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“American Horror Story: Roanoke” promises fans a suspenseful season based in non-fiction

Fans, new and old, waited with bated breath as the season premiere of the coveted “American Horror Story” reared its cloaked head to audiences around the world. The award-winning series known for pushing the envelope generated even more buzz earlier this year when co-creator’s Ryan Murphy and Brad Falchuk kept the theme for season six a very well hidden secret. September 14 finally arrived to impatient fans and left them gasping for air as the ionic theme song wrapped around their brains.

The theme for this season was revealed to be “My Roanoke Nightmare.” The theme called for connections to an actual location in the United States. Alarm-bells are currently going off. The location being the Roanoke Colony established in North Carolina in the late 16th century. Some awfully creepy things happened in dear, dear Roanoke. Three years after the last supplies from England arrived, the colonists in all of Roanoke disappeared with no evidence to suggest why. Making it the perfect backdrop for Murphy’s and Falchuk’s dark, twisted fantasy to thrive in.

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This season marks a new turning point for storytelling in the now 10 episode long series. Giving audiences major TLC’s “A Haunting” vibes, the series offers interviews and reenactments of a couple’s experience in their new home, centered directly in the heart of Roanoke’s countryside, directly telling audiences the story was based off a true story. Whether or not it is truthful or for effect, it still sent shivers up our spines. What a charming life to start living, right? Not exactly.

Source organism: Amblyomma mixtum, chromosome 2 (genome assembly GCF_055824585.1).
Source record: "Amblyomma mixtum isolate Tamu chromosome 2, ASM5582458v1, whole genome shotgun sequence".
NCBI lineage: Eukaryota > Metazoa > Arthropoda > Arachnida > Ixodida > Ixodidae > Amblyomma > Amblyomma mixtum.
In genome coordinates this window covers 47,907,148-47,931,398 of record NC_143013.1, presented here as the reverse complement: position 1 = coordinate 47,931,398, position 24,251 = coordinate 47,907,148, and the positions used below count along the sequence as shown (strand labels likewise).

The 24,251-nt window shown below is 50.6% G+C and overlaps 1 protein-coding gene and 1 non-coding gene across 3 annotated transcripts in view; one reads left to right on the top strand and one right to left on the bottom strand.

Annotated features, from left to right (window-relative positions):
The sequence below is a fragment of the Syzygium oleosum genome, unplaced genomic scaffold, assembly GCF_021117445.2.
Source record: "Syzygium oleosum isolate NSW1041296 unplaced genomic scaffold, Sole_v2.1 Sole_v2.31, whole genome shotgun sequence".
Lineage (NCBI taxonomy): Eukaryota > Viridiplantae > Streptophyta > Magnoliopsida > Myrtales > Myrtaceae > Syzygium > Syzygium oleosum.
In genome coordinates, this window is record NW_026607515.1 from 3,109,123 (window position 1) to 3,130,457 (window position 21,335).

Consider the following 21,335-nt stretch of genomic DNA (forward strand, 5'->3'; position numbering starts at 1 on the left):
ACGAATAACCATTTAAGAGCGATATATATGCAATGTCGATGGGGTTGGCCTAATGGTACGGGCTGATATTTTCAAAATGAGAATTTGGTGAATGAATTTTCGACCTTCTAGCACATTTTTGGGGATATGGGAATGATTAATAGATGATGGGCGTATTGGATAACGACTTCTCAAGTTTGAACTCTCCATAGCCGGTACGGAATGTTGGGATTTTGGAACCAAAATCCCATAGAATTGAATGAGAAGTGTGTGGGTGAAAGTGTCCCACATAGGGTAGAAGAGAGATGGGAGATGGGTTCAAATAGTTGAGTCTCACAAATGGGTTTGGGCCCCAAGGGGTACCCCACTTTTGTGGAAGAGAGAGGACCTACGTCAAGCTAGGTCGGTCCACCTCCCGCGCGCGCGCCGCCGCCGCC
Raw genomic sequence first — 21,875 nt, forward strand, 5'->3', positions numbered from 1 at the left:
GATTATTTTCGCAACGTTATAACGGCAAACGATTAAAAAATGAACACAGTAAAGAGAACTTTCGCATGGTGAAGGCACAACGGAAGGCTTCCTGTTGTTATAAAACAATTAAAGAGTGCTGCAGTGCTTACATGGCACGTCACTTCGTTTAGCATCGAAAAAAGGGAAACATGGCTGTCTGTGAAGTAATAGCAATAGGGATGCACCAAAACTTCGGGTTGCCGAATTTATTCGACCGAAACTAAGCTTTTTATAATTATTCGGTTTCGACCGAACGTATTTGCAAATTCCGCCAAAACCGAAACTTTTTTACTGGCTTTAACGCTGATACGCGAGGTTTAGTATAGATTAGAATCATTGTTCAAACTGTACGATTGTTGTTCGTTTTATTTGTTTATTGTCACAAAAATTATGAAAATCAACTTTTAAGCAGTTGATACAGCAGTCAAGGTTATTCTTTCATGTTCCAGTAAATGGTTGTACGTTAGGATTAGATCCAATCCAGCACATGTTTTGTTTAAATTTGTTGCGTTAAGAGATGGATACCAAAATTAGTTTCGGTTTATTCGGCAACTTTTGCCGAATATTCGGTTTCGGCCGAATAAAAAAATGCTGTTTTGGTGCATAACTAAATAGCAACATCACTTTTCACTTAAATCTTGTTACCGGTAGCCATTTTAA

The season premier includes veteran actors of the show like Lily Rabe, Sarah Paulson and Angela Bassest, but it also introduces the new additions of Cuba Gooding Jr. and Andre Holland.

The premiere starts off relatively slow in the first 30 minutes with Murphy and Falchuk setting up important, yet sluggish exposition. It can be said that the first episode knocks reenacting shows out of the water indefinitely. Step off TLC. In addition, the narration cuts off prime scenes of interaction between characters where past seasons have displayed them with ease. Only after the 30 minute mark does the show get into a familiar mode of horror with gut-retching sounds of pigs and screams, hailing teeth and disappearing violent mobs. You know. The usually stuff.

The action causes the plot to move forward. By this point it is obvious that Paulson’s character is the only one taking the actions seriously. Paulson leaves the home in a fit of rage and gets into a very quick and harmless car accident. It soon becomes clear that they are not leaving their stunning, vicious home.

Paulson also gets the first jump scare of the series. And guess who it is? It is Kathy Bates as a very, very colonial woman who is just fine after getting hit by a truck. After Paulson gets lost in the woods, more and more of our favorite actors are introduced with a colonial version Wes Bentley and a super crazy Denis O’Hare with half of his head chopped off. The gangs all here, mostly.

Even Peters and Lady Gaga were nowhere to be seen in the first episode, but have no fear, fellow Roanoke citizens will be making their grand entrance soon enough.

All in all, this season of “American Horror Story” started off bland but ended with a true horror cliffhanger in true suspense fashion. It undoubtedly made audiences hungry for the next chapter while leaving them with questions aching to be answered.

While this season might stray away from the familiar formula people have come to expect from the series, the reinvention is clever and needed to track in new fans and give older ones more interest.

Murphy and Falchuk did not disappoint. The series is already leading to various plot lines, complex characters and the knowledge that not everything is fiction which should make everyone flinch a little bit more.

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“American Horror Story: Roanoke” will release a new episode every Wednesday on FX starting at 10 p.m. Stay scared, my friends.

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